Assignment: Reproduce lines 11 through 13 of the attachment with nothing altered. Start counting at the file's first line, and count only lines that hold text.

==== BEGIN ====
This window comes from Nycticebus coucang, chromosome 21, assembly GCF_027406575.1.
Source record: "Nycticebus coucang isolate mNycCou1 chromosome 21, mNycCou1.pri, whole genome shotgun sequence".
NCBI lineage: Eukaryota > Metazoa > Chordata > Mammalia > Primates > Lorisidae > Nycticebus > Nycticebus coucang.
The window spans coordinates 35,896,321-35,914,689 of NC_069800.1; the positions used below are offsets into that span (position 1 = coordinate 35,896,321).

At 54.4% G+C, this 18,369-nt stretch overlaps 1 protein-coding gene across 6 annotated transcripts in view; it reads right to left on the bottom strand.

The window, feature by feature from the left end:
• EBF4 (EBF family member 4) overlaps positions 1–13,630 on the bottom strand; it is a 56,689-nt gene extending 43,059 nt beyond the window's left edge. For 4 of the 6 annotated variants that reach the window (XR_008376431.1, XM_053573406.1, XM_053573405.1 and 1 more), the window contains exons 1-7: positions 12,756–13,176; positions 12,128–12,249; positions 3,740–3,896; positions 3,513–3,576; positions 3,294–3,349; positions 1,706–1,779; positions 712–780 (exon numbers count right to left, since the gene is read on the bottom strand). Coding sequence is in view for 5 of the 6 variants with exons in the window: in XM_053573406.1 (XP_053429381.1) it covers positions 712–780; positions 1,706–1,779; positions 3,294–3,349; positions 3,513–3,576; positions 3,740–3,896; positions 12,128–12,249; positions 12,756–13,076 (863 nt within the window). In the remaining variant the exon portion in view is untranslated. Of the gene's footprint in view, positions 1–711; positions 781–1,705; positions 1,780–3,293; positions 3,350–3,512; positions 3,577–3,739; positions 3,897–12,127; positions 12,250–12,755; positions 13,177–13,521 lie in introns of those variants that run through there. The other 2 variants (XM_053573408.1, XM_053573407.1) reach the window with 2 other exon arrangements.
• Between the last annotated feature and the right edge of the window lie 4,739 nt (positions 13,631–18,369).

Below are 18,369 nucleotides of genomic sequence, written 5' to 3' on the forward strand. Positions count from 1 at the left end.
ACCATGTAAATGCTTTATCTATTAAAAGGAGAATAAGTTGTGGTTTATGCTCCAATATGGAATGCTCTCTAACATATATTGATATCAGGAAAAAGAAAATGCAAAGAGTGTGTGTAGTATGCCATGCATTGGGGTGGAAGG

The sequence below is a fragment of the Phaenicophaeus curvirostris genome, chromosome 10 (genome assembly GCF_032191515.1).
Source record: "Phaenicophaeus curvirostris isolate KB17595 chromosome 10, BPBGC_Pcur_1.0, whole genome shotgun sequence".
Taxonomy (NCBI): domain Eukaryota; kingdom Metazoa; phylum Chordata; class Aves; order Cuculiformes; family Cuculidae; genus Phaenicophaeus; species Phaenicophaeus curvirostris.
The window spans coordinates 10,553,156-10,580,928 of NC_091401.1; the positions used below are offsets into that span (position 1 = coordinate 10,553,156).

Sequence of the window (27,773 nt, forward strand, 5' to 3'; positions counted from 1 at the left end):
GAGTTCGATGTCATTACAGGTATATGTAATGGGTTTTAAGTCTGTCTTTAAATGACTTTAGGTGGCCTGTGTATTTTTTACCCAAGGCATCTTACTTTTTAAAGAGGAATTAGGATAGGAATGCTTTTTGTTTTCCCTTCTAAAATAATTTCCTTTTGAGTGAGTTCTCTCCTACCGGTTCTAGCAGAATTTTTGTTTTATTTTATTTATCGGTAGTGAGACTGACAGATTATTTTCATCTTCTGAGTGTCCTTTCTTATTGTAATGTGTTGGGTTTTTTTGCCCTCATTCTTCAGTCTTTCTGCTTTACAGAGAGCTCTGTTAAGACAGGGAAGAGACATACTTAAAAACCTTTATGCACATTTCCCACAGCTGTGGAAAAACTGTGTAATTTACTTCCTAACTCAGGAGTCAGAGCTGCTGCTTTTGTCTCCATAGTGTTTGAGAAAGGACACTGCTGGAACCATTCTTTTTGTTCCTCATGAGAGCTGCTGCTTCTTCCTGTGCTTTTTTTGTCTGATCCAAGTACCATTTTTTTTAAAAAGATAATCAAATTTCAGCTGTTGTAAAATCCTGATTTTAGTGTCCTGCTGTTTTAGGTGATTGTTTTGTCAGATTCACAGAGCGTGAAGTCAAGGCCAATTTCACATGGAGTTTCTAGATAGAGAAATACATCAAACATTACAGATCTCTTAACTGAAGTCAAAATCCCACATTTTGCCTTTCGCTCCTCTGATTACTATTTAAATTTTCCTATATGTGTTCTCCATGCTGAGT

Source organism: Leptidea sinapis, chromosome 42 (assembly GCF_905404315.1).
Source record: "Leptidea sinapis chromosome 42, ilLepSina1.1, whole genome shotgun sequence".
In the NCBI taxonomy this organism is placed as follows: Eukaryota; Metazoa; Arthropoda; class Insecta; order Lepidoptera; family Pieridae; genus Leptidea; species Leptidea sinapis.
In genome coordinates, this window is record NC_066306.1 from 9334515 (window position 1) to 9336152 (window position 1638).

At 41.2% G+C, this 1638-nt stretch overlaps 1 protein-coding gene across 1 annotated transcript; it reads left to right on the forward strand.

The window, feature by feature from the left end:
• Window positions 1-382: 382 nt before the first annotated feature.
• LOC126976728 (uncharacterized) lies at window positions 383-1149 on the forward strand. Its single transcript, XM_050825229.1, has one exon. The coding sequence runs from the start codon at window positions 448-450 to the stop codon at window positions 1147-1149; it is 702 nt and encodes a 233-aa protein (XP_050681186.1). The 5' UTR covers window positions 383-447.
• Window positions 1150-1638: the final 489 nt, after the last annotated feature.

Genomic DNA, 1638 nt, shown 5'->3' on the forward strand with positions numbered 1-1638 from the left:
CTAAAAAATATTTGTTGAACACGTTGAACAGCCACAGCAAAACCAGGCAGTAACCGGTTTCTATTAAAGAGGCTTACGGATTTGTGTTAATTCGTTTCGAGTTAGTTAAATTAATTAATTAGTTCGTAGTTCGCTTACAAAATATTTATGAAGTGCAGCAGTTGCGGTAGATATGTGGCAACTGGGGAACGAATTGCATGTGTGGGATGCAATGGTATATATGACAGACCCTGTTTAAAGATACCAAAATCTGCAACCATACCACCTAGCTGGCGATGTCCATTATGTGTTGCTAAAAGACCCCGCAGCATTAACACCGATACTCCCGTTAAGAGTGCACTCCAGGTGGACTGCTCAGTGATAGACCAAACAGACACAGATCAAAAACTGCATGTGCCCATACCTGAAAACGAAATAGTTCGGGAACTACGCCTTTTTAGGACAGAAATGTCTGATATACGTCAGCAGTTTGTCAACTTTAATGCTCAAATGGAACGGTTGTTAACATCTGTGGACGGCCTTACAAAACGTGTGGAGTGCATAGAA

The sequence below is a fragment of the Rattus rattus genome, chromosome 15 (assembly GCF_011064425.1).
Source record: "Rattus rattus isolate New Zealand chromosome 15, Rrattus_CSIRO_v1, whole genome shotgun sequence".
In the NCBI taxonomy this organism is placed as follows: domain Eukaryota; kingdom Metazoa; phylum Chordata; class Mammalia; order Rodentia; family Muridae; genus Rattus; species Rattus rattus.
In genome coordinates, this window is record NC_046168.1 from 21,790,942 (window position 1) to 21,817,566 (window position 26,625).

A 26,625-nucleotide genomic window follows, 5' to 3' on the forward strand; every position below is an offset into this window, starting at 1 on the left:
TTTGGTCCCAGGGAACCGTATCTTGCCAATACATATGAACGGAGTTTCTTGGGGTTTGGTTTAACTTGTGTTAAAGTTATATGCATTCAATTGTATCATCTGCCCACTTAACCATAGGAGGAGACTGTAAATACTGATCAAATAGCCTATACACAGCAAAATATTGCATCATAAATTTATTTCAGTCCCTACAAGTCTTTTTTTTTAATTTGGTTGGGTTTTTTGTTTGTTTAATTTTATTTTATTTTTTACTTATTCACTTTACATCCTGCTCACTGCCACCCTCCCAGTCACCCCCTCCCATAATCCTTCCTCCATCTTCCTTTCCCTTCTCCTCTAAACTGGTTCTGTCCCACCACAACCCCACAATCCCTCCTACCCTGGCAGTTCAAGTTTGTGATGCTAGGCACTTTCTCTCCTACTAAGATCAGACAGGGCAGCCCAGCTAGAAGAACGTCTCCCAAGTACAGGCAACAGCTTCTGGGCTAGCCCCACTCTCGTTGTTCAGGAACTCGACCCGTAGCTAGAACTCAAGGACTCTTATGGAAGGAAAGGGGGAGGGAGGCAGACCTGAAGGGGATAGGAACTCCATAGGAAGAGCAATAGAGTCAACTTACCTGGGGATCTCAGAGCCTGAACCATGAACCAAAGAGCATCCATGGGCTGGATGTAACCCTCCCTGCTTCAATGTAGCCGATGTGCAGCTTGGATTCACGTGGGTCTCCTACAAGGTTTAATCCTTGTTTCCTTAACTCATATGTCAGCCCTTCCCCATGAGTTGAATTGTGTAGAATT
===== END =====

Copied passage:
The sequence below is a fragment of the Phaenicophaeus curvirostris genome, chromosome 10 (genome assembly GCF_032191515.1).
Source record: "Phaenicophaeus curvirostris isolate KB17595 chromosome 10, BPBGC_Pcur_1.0, whole genome shotgun sequence".
Taxonomy (NCBI): domain Eukaryota; kingdom Metazoa; phylum Chordata; class Aves; order Cuculiformes; family Cuculidae; genus Phaenicophaeus; species Phaenicophaeus curvirostris.